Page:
About 2½ years ago, a house-moving crew lugged a big old farmhouse from its spot on an Eldridge farm across a field to a new location to make way for the building of 38 new, villa-style homes on the 10 acres where the house had stood.
The villa development has gone along great — nearly all the homes have been built and sold as part of the Villas at Century Farm — and now the farmhouse, originally constructed around 1920 by the Muhs family, is looking great, too.
While the new homes were going up, Colin Woods of Diamond Builders and his employees also began updating the farmhouse. While keeping the features that give it character — hardwood floors, an open staircase, leaded glass windows and fancy wood trim — they built or added the features that make it a brand new house.
This includes an all-new kitchen, 2½ new bathrooms, new windows, new roof and new vinyl siding, a new three-car garage attached to the back and all new plumbing, heating and electrical systems.
The basement is no longer a cellar but a brand-new space that could be expanded, as there are egress windows for a bedroom and a plumbing rough-in for a bathroom.
Woods even modified the floor plan of the main level, cutting a large opening in the wall between the kitchen and living room to create a more open floor plan look. And, the opening looks like it's always been there because of the way Woods used wood molding from other areas in the house to trim it out.
A tour begins at the front porch which is a wholly new addition. When Diamond Builders bought the house, its original front porch was gone, replaced by an addition. Woods tore this off and replaced it with the kind of all-across-the-front porch it might have had originally, except he used modern materials such as composite decking.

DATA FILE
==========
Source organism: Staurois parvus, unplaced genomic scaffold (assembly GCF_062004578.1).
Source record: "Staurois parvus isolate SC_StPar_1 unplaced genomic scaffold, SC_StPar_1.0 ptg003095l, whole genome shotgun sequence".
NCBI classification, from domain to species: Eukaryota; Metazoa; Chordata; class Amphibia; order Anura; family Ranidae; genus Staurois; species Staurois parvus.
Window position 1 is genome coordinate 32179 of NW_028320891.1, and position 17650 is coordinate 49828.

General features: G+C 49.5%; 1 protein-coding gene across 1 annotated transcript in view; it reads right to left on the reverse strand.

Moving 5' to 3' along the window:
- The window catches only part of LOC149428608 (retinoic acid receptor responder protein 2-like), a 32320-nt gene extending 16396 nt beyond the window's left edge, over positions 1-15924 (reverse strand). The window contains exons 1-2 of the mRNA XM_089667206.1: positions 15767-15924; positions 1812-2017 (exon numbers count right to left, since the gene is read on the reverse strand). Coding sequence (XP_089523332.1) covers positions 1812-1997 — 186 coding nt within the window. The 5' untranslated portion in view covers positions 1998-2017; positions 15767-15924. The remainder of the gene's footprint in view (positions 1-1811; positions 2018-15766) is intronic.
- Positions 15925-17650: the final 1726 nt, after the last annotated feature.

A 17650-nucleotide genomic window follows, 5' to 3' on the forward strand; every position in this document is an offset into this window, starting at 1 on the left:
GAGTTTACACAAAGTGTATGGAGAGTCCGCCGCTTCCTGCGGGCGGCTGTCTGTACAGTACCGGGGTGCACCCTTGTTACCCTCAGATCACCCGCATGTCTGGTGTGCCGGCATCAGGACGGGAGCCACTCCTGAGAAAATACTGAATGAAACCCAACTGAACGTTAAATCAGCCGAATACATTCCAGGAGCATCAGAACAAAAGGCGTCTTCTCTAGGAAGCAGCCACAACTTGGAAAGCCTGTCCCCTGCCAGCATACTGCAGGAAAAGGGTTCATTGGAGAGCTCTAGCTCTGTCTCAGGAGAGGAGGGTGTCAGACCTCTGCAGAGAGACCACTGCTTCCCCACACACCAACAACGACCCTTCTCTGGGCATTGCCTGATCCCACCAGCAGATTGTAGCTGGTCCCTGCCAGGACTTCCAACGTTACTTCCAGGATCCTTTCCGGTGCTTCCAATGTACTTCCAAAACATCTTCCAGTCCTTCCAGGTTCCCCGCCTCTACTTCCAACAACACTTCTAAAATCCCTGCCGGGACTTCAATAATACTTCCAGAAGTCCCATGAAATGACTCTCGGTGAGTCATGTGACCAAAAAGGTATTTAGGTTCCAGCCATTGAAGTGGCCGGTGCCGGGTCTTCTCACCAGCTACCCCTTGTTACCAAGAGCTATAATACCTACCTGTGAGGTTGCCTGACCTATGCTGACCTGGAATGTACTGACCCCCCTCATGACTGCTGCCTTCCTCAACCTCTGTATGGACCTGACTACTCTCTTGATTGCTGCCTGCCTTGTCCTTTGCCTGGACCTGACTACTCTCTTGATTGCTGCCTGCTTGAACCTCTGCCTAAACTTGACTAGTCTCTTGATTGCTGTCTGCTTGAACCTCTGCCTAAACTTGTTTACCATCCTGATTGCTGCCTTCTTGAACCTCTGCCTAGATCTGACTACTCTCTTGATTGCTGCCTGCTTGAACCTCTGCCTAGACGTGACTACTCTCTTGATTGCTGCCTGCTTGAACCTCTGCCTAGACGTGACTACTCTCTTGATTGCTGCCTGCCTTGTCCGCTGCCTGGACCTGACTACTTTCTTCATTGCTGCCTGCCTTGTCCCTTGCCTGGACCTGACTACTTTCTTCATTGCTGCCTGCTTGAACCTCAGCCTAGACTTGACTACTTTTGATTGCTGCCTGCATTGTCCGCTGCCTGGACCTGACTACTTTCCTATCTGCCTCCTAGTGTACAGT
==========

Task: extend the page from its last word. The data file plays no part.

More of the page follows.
The front door is original, featuring beveled glass and carved wood.
Step inside and there's a large foyer with a staircase to the second floor. One might immediately notice the carving on the newel post; Woods said the detail was barely visible when he took possession because it had been covered over with so many layers of paint and varnish.
All the woodwork was like that, he said. "You couldn't see the detail at all." Now the layers have been stripped away to reveal the original craftsmanship.
There's also an airy feel to the foyer, thanks to 9½-foot ceilings and numerous windows. The floors here and continuing through the first floor are the original pine that Woods refinished with a dark, walnut-like stain.
To your left and through a set of pocket doors is what originally was a parlor, now a formal dining room. And through a second set of pocket doors is what originally was another parlor, now the living room, with a three-window bay.
Then, beyond the new opening in the wall is the kitchen, looking smartly contemporary with original white wainscoting, white cabinets, stainless steel appliances, two new windows over the sink and a seven-foot island with white quartz countertop.
The backsplash bears inspection, made of concrete tile that is covered with a veneer of marble and painted with a design in gray.
While Woods painted most of the woodwork in the kitchen white, he left the trim around the windows the original natural color, providing a nice contrast to all the white.
Behind the kitchen in what was a butler's pantry and back porch, Woods has created a mudroom with cubbies made of wood salvaged from throughout the house, a laundry and a half-bath with a vessel sink and a closet. The flooring is concrete tile, set in a herringbone pattern, and there's a door to the three-car garage.
Up the stairs to the second floor, one is immediately greeted with an almost square room, with all the other rooms — plus doors to a linen closet and the attic — radiating off of it.
Because this house was built as a "four square," it originally had four bedrooms and one "janky bath," as Woods called it.
He has rebuilt that bath to include a shower and he has taken the smallest bedroom and turned it into a master bath with walk-in closet for the master bedroom.